What’s new and hot in veterinary medicine? What if you could get two of the world’s foremost equine veterinarians to dig through the mountain of research that is published each year and tell you what is really significant for your and your horses or your practice? That describes the annual Kester News Hour at the American Association of Equine Practitioners Convention, held Dec. 3-7 this year in Seattle, Wash. Orthopedic surgery specialist Larry Bramlage, DVM, MS, Dipl. ACVS, of Rood and Riddle Equine Hospital in Lexington, Ky., and internal medicine specialist John Madigan, DVM, MS, Dipl. ACVIM, professor of medicine and epidemiology and section chief of equine medicine at the University of California, Davis, host this popular section each year to a full house.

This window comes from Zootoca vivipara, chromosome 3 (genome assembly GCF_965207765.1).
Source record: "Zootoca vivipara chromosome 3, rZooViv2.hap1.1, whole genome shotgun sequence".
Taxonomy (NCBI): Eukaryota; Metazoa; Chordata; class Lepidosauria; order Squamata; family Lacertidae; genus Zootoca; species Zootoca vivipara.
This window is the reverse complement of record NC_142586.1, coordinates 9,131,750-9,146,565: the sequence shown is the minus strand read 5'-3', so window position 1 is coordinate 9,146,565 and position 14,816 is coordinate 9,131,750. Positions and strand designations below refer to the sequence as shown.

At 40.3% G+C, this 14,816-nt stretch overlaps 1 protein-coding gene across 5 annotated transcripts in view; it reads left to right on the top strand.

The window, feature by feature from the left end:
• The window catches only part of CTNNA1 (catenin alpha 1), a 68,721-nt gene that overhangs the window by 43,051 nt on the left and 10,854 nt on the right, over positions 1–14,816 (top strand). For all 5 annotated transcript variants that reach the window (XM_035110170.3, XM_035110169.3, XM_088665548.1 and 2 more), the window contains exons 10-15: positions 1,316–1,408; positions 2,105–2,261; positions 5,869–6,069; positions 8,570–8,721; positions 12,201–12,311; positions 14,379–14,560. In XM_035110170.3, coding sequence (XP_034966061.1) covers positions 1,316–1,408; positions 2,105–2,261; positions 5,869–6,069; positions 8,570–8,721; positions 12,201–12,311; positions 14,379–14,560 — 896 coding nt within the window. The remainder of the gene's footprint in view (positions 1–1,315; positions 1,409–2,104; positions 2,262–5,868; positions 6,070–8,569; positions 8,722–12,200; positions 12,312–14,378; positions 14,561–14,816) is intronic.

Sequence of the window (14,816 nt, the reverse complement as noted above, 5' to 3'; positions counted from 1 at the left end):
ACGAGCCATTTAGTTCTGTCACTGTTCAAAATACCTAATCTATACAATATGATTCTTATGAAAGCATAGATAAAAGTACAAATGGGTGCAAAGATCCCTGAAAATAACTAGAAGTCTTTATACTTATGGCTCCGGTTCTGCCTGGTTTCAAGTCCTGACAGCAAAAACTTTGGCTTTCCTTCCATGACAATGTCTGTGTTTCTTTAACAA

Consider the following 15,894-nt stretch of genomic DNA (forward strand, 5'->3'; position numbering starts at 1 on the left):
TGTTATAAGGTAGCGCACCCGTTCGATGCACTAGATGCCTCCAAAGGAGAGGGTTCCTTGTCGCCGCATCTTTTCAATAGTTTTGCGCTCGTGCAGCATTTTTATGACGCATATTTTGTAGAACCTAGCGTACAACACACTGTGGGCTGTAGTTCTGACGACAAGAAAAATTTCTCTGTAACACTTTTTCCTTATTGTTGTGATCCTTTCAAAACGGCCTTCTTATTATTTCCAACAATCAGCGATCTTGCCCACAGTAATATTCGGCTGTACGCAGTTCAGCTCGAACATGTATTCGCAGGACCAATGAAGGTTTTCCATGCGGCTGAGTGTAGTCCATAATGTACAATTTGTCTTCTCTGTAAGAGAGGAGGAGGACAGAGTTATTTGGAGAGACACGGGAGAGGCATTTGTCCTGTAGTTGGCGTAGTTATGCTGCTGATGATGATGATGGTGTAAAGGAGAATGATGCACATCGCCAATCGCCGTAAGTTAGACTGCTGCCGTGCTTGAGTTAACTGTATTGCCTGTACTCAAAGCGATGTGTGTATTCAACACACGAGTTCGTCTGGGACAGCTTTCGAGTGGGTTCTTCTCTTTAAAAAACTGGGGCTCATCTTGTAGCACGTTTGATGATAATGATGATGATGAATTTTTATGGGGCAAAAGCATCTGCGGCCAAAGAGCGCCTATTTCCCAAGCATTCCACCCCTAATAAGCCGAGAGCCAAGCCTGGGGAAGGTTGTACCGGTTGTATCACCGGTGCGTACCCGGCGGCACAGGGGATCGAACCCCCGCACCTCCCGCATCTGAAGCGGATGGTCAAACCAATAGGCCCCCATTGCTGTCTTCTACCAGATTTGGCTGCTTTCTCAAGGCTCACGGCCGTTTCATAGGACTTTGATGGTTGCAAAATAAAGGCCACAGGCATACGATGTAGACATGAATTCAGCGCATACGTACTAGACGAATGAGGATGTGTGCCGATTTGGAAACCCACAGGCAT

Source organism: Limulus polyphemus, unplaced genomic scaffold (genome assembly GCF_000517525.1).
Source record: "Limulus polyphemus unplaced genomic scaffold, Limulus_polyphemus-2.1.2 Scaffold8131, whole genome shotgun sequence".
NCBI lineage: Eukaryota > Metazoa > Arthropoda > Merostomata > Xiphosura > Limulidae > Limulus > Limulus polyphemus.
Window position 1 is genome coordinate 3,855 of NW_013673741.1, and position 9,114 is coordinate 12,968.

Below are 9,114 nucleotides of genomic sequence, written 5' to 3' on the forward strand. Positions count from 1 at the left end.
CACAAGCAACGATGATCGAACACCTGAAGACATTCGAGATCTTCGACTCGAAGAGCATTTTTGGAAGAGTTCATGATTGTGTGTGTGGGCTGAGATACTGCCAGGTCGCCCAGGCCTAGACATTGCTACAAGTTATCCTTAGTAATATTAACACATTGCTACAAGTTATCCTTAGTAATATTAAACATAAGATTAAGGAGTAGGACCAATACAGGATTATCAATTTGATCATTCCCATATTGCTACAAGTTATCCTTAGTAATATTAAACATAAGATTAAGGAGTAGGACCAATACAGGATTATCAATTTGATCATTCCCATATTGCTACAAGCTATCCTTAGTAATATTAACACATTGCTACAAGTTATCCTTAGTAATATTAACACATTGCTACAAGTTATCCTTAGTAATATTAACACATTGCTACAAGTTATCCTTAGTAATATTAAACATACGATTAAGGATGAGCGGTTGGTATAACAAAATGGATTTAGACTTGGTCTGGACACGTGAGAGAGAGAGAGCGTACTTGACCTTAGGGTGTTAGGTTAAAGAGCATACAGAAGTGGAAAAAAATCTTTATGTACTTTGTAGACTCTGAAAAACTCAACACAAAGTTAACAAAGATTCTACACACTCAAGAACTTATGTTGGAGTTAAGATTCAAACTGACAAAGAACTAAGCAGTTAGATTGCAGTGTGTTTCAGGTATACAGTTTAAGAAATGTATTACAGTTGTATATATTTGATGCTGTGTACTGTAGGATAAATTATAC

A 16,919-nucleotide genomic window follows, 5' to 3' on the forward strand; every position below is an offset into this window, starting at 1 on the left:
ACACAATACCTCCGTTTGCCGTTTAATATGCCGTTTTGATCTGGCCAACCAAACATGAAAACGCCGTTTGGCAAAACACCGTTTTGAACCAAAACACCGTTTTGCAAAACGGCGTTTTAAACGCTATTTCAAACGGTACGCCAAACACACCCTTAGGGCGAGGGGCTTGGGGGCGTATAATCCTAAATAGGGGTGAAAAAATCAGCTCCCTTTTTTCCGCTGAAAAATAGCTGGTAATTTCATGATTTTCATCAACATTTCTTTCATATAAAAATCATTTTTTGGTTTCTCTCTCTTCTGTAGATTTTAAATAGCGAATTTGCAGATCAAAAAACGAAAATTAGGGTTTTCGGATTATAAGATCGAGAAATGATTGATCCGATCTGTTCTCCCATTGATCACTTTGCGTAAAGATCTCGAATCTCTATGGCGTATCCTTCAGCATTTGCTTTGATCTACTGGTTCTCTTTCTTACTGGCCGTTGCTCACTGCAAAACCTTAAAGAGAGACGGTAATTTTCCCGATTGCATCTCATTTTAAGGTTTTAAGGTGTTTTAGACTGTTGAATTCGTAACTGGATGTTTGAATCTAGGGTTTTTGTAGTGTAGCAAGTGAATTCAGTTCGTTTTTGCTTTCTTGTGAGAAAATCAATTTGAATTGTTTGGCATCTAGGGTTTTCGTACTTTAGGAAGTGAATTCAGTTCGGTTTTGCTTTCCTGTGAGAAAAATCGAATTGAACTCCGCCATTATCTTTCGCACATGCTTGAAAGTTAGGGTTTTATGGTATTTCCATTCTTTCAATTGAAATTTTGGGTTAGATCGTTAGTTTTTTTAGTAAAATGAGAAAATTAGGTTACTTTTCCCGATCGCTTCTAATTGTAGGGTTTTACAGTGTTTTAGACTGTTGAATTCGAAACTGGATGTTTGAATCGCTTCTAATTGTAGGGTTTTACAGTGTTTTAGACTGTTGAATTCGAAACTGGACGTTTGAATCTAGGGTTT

No Added Benefit from Higher Bute Dosages
Bramlage began with an Oklahoma State paper on Bute dosages. He said, “Horsemen are fond of using the freshman chemistry formula–if a little is good, a lot is better. This paper proved that 4g of Bute was no better than 2g (in treating chronic lameness). We want to get the message to horsemen there’s not an additive or a benefit when you keep upping the dose.” (www.TheHorse.com/ViewArticle.aspx?ID=5769, J Am Vet Med Assoc. 2005 Feb 1;226(3):414-7.)
West Nile Virus
Madigan gave his usual West Nile virus (WNV) rundown, which he’s done every year since 1999, when the disease first showed up in the Western Hemisphere. In this year’s report, he reviewed the research study that showed infected mosquitoes can infect uninfected mosquitoes as they co-feed on an uninfected mouse (www.TheHorse.com/ViewArticle.aspx?ID=5955). He reviewed the spread of WNV across the United States and said most of the horses that died of WNV w